As you hollow out the cave, focus on preparing the ceiling first to keep the shelter from collapsing. Mold the ceiling into a dome shape so water runs down it and not onto you. After this, you can work on the walls and floor.

Hollow out the center of the cave, keeping the ceiling 12-18 inches thick and the sides of the cave at least 20-26 inches wide. This will help prevent collapse and protect you from the elements.

Dig a trench in the middle of your cave, and keep the entrance below the level where you sleep. Sleeping up on snow benches that you smooth out around the trench will keep you warmer. Cold air settles, and you will be protected from the cold wind blowing into the cave.

Preparing the Snow Cave Interior

snow cave floor with tree bough insulation

As mentioned already, smooth out the top of the snow cave in a dome shape to as snow melts; the water will run down the sides. You can also dig grooves down the sides of the cave to funnel down the water, so it does not drip on you.

Staying dry is critical in sub-zero temperatures, and can be the difference between life and death. You want both you and your gear to stay dry.

Spread out tree branches and duff for insulation on the floor or benches in your snow cave. This will help protect you from the cold floor temperatures and keep you warmer.

Use your hiking poles or branches to dig small holes, at a 45-degree angle, in the top of your snow cave on both sides. This will allow carbon monoxide to get out and let in some fresh air.

Remember that your snow cave interior may ice over, so make sure you keep the holes cleared. You may also need to periodically check the exterior of the holes if it is snowing and make sure they are kept clear.

Finishing Your Snow Cave

If you are building a snow cave for emergencies, make sure you can be found. Leave brightly colored gear outside the cave or conspicuous branches and debris.

Leaving these objects around your cave also marks its location, so you don’t walk across the shelter and have it collapse or lose the opening if leaving the cave. It is tough to tell all of the mounds apart in deep snow.

Once your snow cave is finished, make sure you keep a shovel near yourself. This will help you dig out if the snow cave does collapse. Also, it would help if you kept a long stick or pole straight up and as close to your head as possible. This will poke a hole through snow if it collapses and potentially leaves an air pocket.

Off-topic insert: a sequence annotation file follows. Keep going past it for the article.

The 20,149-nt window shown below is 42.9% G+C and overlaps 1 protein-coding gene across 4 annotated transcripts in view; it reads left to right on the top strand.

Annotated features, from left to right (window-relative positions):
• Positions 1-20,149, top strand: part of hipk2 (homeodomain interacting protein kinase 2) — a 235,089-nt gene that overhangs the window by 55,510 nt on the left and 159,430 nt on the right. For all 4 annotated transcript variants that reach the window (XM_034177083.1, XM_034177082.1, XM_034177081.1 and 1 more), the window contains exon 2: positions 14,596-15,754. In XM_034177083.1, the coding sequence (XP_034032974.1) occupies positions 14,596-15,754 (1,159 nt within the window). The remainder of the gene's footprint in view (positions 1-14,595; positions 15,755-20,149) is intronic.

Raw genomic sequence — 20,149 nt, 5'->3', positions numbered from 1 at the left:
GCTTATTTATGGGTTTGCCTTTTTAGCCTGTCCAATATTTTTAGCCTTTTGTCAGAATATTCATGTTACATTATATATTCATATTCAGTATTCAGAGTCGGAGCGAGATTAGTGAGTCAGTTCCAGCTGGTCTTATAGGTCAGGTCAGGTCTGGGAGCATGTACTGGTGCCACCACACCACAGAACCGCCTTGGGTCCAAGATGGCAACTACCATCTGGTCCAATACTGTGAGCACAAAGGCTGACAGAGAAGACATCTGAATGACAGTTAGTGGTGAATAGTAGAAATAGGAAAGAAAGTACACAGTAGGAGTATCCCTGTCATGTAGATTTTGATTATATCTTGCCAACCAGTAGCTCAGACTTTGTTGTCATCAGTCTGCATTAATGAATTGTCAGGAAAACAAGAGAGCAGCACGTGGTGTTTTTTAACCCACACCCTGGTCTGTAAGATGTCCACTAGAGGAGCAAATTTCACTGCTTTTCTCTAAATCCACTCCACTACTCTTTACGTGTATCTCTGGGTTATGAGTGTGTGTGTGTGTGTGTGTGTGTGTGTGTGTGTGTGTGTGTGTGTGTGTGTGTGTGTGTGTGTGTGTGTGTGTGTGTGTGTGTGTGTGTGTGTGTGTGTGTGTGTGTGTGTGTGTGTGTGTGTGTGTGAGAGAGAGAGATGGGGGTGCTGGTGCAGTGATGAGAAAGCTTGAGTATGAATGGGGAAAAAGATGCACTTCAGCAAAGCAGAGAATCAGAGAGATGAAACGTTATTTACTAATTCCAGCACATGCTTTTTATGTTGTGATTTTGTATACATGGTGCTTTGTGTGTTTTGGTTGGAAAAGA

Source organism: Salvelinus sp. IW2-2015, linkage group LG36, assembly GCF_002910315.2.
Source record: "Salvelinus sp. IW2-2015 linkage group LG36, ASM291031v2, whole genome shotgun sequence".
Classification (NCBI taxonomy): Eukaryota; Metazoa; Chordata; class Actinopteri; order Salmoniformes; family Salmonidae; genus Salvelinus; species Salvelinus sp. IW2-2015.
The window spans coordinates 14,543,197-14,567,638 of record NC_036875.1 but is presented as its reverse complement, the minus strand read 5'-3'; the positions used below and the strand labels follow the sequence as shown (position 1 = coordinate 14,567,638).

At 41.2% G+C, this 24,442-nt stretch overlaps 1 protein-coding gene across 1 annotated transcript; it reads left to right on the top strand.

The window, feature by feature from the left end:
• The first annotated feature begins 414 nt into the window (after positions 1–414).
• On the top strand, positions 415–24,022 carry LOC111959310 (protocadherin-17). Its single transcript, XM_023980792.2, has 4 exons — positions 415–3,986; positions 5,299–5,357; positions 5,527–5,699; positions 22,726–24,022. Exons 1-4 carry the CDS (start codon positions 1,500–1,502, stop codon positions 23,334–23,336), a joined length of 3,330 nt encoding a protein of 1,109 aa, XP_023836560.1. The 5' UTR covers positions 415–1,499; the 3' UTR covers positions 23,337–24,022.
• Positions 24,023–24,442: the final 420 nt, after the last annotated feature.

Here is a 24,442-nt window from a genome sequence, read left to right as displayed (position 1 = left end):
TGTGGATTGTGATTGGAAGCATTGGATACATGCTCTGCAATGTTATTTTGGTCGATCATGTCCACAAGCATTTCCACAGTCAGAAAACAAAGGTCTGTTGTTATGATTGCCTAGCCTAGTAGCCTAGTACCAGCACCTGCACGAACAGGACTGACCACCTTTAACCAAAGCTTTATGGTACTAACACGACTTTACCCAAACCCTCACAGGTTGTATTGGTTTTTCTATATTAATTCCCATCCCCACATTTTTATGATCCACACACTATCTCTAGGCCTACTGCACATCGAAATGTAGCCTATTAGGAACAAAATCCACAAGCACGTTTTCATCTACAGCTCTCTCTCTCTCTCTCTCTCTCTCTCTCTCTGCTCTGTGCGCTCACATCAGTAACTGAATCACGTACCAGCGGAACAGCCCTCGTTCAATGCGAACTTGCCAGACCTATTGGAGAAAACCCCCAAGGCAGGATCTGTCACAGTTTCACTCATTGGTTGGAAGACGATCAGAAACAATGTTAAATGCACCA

After your snow cave is finished and you are settled in, place snow in front of the entrance to block the wind.

Remember to keep your gear away from the walls of the snow cave, so it does not get wet from melting water.

One thing you can also do is use a small candle to add some warmth to a snow cave, but not enough to melt the snow cave.

Disadvantages of Snow Caves

Although a snow cave is a very good shelter for protection from wind and temperatures in the right situation, it is not always the best choice.

  • Snow caves can takes hours to build, and in an extreme situation you probably won’t have hours.
  • A lot of energy is required to make a good snow cave.
  • Collapse due to suffocation is a risk if you don’t have experience building snow caves.
  • It is hard to construct a snow cave without the right tools, like a shovel.
  • Temperatures need to be below freezing consistently to avoid the risk of collapse.

Survival Alternatives to a Snow Cave

  • Quinzee – is a simple hold dug into a pile of snow. It won’t provide as much protection, but it will at least get you out of the wind.
  • Trench or tarp shelters with boughs or tarps can be built more easily and much faster if you are in a dangerous situation. An easy way is to dig a trench and put your tarp over the top of the trench.
  • A Tree Well Shelter can be built fast in high snow. Use the open space at the bottom of what is usually a large spruce, hemlock or pine tree. Clear it out, place boughs over the top, and you have a fast solution.

Final Thoughts

Snow caves require experience, skill, and time. They are good if used for base camps or if you expect to be in one for several days or more. They are used by backcountry rangers, travelers, etc.

Due to the time and energy, it takes to build a snow cave, they are not the best solution in an emergency situation. In an emergency consider a faster shelter – tree well, tarp, Quinzee, etc.

Additional Resources

Staying Alive in Avalanche Terrain
Understanding the backcountry when traveling on snow is important. This book is easy to read and does a good job of making sure you know what to look out for when traveling.
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About the author

Ellie Thomas

Survival-Mastery reflects my love of the outdoors and having the skills to take care of myself in the wilderness and in worst-case scenarios. I grew up in the southeast backpacking, camping, and fishing, and I have hiked and backpacked over 15,000 miles in the US. My background and career for the past 30 years has been in operations and construction and I enjoy learning and DIY projects.